n Microsoft Windows Server 2003 running Microsoft Internet Information Services (IIS) 6.0, static files that are compressed using gzip may become corrupted and may include content from other files on the Web server. If this behavior occurs, the page that is returned to the client is not rendered correctly. An access violation may also occur.
Translation: if you turn on Gzip compression for use with OWA 2003, your IIS server may get hosed. This patch fixes the problem.
I had a nice meeting with some technical folks from Aelita this morning. Among other things, I learned that they've released a free tool to help automate finding and fixing the CDO heap corruption problem (described in KB article 823343) that can occur when Outlook 2003 clients access mailboxes that are later used by CDO-based utilities or tools.
I've just turned in the first 10 chapters of Secure Messaging with Exchange 2003. That means I'm halfway done. The current milestone date for 100% completion is 12/15, which would put the book on store shelves in late February, just about a year after the first book.
This is what happens when you don't have an appropriate retention policy:
A little browsing and up pops a piece of e-mail from an Enron employee complaining about a mother-in-law: "the most selfish person on Earth." Another contains decades-old photos of former chief executive Jeffrey K. Skilling, sent him by his Beta Theta Pi fraternity brothers. A piece of e-mail written by a woman in Portland, Ore., asks an Enron energy trader, "So ... you were looking for a one night stand after all ...?"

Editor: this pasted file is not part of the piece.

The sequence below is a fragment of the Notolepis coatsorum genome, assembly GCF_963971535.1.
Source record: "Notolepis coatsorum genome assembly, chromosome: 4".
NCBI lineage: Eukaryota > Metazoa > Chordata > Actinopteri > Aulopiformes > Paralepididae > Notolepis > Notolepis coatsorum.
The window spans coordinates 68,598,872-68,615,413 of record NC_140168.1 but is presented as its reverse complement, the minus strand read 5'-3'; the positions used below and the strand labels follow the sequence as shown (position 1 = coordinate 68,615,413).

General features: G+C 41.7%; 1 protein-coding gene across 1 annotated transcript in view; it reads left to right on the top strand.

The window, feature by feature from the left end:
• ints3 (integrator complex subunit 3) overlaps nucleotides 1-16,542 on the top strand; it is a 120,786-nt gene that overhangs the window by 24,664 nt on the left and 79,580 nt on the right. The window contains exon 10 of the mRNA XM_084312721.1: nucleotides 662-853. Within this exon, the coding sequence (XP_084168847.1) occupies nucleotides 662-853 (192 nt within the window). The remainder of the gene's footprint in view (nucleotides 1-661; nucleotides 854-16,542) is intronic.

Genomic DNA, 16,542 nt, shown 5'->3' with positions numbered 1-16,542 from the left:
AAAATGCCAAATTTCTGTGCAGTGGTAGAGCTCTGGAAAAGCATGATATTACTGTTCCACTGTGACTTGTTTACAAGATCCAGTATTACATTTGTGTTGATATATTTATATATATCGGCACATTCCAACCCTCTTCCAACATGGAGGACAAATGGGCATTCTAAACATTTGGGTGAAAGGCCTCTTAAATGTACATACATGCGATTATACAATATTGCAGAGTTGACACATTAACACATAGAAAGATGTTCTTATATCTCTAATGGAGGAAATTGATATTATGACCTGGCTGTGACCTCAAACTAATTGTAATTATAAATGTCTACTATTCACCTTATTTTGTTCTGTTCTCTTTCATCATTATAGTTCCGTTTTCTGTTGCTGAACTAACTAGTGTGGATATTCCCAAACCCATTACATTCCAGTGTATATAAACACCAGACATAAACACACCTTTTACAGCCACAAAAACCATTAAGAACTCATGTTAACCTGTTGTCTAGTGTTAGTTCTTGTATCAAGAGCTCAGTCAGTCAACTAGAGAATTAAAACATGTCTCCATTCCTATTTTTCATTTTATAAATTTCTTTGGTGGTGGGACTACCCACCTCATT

The complete database is here. Don't let this happen to you!
Evan Marcus and Hal Stern wrote the best introductory book on high availability, Blueprints for High Availability, back in 1999. It's an easy-to-read but detailed explanation of how to design and plan HA systems. I just found out today that they have a new second edition, just published. If you care about designing reliable, redundant, or resilient systems, get this book.
While perusing the PVRBlog, I came across an excellent Exchange blog maintained by William Lefkovics, Neil Hobson, and Chris Meirick. It has a ton of good content and is more regularly maintained than my site. It now has pride of place in my RSS aggregator. Keep up the good work, guys!
I haven't been working on the book much lately. The first 9 chapters are done, leaving me with 13 more to either revise or write from scratch (plus one that's being written by a Real Live Attorney). However, I've been so busy with work (including a really cool Exchange planning guide for the MSA series) that I haven't had any spare time to work on it. If you doubt me, consider this: I haven't even turned on the Xbox in two weeks, so you know I must be busy. It now looks like the book will ship sometime after the first of the new year, or about a year after the first version.